Why You Shouldn't Empty Your Bladder When Preparing for an Ultrasound

Why You Shouldn't Empty Your Bladder When Preparing for an Ultrasound

by Natalie (SU)
In much the same way that bats can send out soundwaves to create a map of the outside world during flight, an ultrasound helps your doctor map areas inside of your body. That makes an ultrasound scan a useful diagnostic tool to locate and visualize the internal structures inside your body. An ultrasound is non-invasive, and it can show images in real time. If you have been scheduled for an ultrasound, you may be wondering why you shouldn’t empty your bladder when preparing for the exam.

Preparing for an X-ray

Preparing for an X-ray

by Yenny (SU)
An X-ray is a quick test that produces images of the compositional structures inside our body. It is often used to check for problems such as pneumonia or broken bones. The good news is that if you need an X-ray, there is usually almost nothing you need to do to prepare for it. X-ray beams pass through your body painlessly, and are then absorbed in different amounts, depending on the density of the material they pass through. For example, because bones are denser than fat, bones show up white, while fat will appear as gray on the X-ray film.

Cancer Awareness Month: How Can Imaging Help Diagnose Cancer

Cancer Awareness Month: How Can Imaging Help Diagnose Cancer

by Yenny (SU)
September is Prostate Cancer Awareness Month. At Independent Imaging, we understand the importance of regular cancer screenings and using advanced imaging systems to help diagnose and treat a wide range of cancers, including prostate cancer. Prostate cancer is the most common non-skin cancer among men in the US. Slow growing, prostate cancer occurs in a man’s prostate gland, a walnut-sized organ that is located just below the bladder and in front of the rectum.

Are radioactive isotopes safe?

Are radioactive isotopes safe?

by Yenny (SU)
When you hear the word “radioactive isotopes,” it might conjure images of people in protective suits carrying around a glowing orb in metal tong-like tool. To find out if radioactive isotopes are safe or not, let’s break down what they are first. Radioactive isotopes are basically unstable chemical elements that release energy in the form of gamma, alpha, and beta rays. Basically, radioactive isotopes are like tiny packets of energy moving in waves through a material or space itself. Certain types of radiative isotopes can be safely used to destroy tumorous cancers, or create detailed real-time images of the inner workings of the body.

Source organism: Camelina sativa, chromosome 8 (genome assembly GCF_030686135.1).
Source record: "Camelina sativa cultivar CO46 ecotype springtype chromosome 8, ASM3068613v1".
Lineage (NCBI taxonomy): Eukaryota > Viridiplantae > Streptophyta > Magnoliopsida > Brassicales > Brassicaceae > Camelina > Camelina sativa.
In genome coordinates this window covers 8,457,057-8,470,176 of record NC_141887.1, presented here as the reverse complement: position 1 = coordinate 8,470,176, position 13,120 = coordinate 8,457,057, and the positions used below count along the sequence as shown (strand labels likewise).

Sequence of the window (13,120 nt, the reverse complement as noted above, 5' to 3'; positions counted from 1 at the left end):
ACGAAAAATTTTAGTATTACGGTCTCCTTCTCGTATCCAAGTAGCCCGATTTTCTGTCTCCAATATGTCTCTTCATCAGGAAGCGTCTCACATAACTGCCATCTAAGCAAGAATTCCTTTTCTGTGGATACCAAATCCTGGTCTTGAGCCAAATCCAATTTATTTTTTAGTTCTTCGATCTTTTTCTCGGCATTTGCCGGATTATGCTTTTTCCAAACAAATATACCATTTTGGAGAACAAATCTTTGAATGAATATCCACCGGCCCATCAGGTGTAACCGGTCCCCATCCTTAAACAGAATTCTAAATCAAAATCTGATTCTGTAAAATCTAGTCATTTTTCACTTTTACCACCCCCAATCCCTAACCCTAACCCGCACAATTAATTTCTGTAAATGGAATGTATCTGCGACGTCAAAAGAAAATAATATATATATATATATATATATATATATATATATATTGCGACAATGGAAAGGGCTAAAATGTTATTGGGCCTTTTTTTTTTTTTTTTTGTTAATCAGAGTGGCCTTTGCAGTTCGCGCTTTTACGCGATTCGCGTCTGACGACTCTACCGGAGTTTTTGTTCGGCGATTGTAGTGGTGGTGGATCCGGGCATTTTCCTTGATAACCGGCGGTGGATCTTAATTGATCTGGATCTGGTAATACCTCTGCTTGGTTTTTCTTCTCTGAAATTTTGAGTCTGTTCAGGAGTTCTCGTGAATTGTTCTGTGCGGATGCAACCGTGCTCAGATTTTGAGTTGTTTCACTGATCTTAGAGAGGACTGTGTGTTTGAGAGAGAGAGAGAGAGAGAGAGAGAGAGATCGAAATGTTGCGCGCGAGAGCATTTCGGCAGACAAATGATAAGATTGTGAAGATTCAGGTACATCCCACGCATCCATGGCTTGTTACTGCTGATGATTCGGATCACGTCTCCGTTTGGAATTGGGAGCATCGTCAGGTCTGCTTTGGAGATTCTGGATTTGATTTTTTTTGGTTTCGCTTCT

The Science Behind Ultrasound

The Science Behind Ultrasound

by Yenny (SU)
Modern ultrasound machines help doctors to diagnose and treat a wide range of conditions, injuries, and disorders. And while ultrasounds are on the leading edge of medicine today, the science behind them first came to light in 1794. That’s when an Italian biologist by the name of Lazzaro Spallanzani discovered that bats use soundwaves to help them navigate, even in total darkness. The original ultrasound systems were actually invented so that inspectors could detect industrial mistakes or flaws in the metal of transport ships. It was later adapted to provide crude images in Glasgow hospitals in the 1950’s. And the rest, as they say is, history.